The contagion of empty seats at racing venues appears to have migrated from California to Bristol, Tennessee.
NASCAR depends on fans. Sponsors suffer when fans don't attend races and television viewership drops.
The average NASCAR fan must budget for attending a race. Going to an event might equate to a mortgage payment for the family home.
There are those diehard fans who will scrimp and save to attend a race no matter what.
Speedways are offering more and more ticket packages and even all you can eat food deals.
Lodging still remains very expensive and the hotels and motels jack up their rates and often require minimal two or three night stays.
Lowered attendance causes the dominoes to fall with local businesses suffering due to reduced influx of fans.
Gasoline hovers near three dollars per gallon. The costly fuel is just one more reason for the fan to stay home.
NASCAR can't dictate to hotels, rental car agencies, or restaurants regarding their prices.
Perhaps discount cards for food and gas could be given out by hotels. In this economy, it would help.
During the Sprint Cup race at Bristol, Darrell Waltrip commented on air about the weather keeping fans away from the track.
Weather was an unlikely suspect in the low attendance. Most people come to the track for the Nationwide race and the Sprint Cup race. It was bright and sunny for the Saturday race.
The stands were probably only 60 percent filled for the Nationwide race at Bristol.
On Sunday, attendance was announced at around the 100,000 mark in the track with a seating capacity of 160,000.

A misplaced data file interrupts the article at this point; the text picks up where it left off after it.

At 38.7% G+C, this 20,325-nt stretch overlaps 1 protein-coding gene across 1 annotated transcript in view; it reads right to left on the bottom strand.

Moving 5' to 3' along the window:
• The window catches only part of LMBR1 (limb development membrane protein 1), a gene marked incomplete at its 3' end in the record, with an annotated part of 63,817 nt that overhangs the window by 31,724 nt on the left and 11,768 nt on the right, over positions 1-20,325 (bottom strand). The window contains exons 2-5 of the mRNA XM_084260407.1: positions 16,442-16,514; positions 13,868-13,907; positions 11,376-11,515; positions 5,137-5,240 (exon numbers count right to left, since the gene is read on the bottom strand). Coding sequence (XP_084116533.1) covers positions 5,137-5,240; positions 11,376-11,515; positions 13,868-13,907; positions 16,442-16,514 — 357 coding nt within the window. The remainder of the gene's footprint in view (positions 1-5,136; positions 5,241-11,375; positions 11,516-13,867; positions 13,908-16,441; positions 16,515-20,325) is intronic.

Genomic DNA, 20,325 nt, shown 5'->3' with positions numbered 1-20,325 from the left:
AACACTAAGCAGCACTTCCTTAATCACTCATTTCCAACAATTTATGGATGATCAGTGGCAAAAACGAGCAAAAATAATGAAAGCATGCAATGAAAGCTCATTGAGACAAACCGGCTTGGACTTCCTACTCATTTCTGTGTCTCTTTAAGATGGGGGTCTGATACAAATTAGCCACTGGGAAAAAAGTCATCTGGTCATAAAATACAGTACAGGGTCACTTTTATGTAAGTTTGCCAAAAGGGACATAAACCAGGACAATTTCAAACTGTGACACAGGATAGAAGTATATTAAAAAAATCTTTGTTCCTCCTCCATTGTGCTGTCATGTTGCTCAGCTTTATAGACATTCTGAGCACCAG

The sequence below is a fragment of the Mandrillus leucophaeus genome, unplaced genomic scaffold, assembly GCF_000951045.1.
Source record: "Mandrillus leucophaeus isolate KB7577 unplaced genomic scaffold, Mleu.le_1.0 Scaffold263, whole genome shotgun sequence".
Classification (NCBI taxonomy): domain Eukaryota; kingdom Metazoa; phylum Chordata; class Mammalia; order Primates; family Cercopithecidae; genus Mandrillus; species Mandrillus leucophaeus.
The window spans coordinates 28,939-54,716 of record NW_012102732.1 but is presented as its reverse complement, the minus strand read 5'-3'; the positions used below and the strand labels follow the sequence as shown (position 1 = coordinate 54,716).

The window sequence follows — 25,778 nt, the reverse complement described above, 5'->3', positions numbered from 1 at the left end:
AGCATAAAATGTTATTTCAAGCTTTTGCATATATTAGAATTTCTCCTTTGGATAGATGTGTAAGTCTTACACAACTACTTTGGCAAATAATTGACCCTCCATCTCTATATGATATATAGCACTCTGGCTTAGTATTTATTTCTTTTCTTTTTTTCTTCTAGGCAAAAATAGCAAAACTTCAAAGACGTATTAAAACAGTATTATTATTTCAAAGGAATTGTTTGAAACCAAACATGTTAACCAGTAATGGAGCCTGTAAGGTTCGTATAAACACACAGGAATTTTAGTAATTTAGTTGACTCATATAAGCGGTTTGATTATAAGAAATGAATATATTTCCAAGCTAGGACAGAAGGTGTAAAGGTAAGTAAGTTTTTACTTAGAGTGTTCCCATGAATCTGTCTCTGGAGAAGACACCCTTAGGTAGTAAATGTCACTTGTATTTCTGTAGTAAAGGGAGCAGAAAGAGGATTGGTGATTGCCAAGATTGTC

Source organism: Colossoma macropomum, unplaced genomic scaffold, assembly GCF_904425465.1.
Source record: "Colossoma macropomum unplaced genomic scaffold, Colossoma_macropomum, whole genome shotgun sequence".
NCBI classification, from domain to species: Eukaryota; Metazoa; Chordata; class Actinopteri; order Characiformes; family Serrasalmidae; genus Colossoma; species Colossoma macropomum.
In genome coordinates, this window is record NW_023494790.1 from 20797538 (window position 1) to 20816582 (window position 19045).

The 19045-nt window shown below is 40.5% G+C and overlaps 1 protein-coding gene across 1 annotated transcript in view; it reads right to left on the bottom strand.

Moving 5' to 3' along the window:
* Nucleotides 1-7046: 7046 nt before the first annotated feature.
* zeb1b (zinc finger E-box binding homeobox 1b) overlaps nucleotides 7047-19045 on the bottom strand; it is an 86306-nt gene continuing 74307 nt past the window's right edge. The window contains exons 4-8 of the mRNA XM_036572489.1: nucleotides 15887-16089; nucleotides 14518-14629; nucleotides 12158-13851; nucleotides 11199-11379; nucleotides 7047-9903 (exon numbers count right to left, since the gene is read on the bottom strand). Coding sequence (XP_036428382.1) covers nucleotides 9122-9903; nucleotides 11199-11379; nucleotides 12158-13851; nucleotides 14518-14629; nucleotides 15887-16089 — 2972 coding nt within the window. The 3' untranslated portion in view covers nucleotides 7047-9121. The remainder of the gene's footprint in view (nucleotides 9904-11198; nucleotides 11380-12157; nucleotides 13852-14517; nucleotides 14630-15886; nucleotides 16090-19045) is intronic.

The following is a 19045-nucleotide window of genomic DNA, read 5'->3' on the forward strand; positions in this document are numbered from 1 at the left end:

Bristol Motor Speedway is one of the most popular tracks on the circuit.
Supply and demand affects the price for lodging. At tracks like BMS and Martinsville, the lodging capacity is inadequate; not everyone has a motorhome or pop-up camper.
There are those who say the COT has dampened attendance. The wing will be gone in Martinsville making the Cup cars look more normalized.
The "let the boys have at it" will continue to play out. Hopefully it will bring about the anticipated fan attention.
Another camp of people believe Jimmie Johnson's winning ways have been a downer for the supporters of other drivers. He has won three out of the five races this season so far.
It just may take the return of Dale Earnhardt Jr. to competitive, perhaps winning ways to offset the Johnson tedium and get the fans back in the stands.
Allowing drivers to show their personalities and the changes to the car can only help.
Whatever the reason, it is disheartening to see empty seats at the races.
We can hope the economy and employment levels will rebound to improve the situation at hand.
One still has to wonder if all the people who stay away from the races will be watching on television.
For the sake of all concerned, hopefully the spread of empty seat syndrome won't become an epidemic.